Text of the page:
• Enrichment capacity was up only a notch [to 19,100 separative working units (SWU), up from 18,700 SWU in March] since Iran installed only a small number of new centrifuges (IR-4) over the last few months. However, Teheran is planning to install dozens of new centrifuge cascades (IR-4 and IR-6) across various sites in coming weeks.

Evidence of an ongoing nuclear weapons program

  • The IAEA concluded that Iran was able to produce an excuse that is “not inconsistent” with other data, which can narrowly explain the finding of uranium enriched to near weapons-grade (83.7% purity) at the Fordow underground nuclear facility in March. In layman’s terms, the agency does not necessarily accept Teheran’s version of how such high enrichment occurred but has decided not to investigate further.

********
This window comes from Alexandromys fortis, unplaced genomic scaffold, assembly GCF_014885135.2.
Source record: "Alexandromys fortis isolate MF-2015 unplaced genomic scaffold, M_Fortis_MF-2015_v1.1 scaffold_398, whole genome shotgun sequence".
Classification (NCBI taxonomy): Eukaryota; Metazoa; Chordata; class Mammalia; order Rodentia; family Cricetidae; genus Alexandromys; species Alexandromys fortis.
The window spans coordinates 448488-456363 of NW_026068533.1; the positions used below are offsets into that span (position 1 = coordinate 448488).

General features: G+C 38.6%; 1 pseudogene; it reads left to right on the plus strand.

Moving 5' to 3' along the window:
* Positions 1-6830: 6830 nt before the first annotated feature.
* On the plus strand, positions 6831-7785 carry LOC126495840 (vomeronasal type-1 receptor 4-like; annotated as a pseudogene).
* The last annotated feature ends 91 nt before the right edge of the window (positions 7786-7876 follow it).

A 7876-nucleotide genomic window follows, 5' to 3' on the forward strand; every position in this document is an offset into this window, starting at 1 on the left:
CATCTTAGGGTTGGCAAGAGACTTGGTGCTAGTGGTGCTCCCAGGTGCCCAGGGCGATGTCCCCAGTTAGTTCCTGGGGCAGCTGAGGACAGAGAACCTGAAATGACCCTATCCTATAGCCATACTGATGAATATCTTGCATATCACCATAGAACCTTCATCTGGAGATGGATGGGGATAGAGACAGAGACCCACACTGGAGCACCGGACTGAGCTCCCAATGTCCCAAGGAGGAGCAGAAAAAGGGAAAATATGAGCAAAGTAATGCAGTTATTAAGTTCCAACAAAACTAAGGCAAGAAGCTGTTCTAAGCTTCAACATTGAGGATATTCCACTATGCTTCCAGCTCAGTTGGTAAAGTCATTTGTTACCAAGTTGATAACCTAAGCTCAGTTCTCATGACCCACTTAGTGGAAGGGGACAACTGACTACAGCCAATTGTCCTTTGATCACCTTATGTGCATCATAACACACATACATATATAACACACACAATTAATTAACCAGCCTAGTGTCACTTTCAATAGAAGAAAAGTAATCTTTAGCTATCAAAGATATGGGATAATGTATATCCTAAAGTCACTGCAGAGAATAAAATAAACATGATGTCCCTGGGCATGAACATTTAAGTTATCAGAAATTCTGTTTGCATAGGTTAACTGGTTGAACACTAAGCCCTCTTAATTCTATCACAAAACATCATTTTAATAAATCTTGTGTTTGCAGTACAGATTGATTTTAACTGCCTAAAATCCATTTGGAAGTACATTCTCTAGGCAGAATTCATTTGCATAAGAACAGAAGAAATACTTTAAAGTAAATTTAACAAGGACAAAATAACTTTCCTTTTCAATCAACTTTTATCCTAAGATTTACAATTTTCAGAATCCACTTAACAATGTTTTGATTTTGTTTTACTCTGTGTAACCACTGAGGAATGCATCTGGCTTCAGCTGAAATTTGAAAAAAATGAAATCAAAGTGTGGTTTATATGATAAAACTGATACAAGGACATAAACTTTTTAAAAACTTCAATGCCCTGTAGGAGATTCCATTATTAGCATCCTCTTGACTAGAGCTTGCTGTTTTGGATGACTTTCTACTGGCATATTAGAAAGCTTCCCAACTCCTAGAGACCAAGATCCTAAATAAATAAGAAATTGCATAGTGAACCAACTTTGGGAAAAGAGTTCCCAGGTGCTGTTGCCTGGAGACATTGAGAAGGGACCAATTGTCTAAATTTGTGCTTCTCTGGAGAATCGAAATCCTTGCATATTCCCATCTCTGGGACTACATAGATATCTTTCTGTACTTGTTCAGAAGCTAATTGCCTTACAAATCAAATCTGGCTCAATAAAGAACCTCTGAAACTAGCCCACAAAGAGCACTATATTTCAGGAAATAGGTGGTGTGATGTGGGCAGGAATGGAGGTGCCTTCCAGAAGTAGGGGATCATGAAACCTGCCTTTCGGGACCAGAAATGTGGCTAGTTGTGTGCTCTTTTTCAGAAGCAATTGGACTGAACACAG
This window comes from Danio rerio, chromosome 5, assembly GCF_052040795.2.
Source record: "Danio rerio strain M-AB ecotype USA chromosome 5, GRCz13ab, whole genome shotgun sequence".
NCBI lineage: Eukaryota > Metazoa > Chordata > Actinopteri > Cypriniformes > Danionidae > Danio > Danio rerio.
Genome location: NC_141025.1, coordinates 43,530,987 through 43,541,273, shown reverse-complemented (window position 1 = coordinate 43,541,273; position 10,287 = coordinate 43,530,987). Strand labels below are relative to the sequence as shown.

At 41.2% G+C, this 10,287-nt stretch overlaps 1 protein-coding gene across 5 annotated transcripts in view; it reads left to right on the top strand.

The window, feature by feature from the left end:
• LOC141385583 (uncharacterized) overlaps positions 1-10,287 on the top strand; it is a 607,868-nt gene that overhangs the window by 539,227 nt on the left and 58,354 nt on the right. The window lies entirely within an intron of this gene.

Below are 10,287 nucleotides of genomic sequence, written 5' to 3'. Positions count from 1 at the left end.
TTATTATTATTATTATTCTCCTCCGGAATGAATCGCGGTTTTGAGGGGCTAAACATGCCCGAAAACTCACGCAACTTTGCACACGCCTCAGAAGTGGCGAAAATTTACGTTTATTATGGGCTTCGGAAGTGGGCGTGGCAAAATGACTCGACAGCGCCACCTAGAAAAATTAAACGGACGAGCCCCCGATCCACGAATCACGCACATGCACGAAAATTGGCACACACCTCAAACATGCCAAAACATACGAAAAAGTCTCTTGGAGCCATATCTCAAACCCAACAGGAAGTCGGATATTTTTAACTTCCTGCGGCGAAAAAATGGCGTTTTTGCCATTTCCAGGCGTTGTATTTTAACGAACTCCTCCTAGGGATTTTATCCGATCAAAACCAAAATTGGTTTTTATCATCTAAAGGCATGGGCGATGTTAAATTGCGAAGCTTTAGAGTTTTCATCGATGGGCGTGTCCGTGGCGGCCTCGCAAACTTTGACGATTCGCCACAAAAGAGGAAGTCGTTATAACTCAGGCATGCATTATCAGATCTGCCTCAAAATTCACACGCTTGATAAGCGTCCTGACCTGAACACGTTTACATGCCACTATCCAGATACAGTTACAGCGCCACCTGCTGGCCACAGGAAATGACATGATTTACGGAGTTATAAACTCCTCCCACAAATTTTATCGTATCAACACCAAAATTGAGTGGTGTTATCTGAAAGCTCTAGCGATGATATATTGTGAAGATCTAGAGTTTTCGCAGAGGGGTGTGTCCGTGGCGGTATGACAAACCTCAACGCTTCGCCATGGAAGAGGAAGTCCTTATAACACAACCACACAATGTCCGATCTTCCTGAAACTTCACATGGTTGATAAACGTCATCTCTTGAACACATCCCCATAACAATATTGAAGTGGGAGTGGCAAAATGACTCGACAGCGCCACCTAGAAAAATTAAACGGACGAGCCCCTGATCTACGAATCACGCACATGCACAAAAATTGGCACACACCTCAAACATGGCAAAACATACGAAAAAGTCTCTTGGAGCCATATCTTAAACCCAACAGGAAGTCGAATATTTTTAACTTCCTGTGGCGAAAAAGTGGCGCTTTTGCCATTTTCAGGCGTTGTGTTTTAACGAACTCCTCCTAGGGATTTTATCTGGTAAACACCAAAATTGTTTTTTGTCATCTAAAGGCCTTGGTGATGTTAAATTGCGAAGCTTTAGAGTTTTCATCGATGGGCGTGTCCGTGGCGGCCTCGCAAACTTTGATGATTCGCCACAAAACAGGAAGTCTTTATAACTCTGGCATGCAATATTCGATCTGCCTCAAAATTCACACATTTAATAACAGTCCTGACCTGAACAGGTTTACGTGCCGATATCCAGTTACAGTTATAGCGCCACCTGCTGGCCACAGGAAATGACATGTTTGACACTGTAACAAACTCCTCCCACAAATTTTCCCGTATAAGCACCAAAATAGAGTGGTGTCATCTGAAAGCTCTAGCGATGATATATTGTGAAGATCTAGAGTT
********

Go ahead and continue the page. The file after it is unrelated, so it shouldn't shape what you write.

More importantly, ISIS experts note, Teheran left “an indelible impression” that it can enrich uranium to weapons-grade levels “quickly and perhaps secretly” at will.

  • Most of the 60% HEU stock is kept at the Esfahan site, where Iran has demonstrated it can convert it to enriched uranium metal – a key material needed for the core of an atomic warhead.
  • Iran is dragging its feet with regards to the 2015 nuclear deal (JCPOA) commitment to convert its heavy water reactor at Arak, originally designed to produce plutonium that can be used for nuclear weapons, into a light-water reactor which does not produce plutonium. Despite recently providing the IAEA with a few updated design documents, the timelines presented by the Iranians for this project (starting work in 2024) are unrealistic.

Monitoring

  • There is no significant improvement in the IAEA’s inability to monitor Iran’s nuclear program.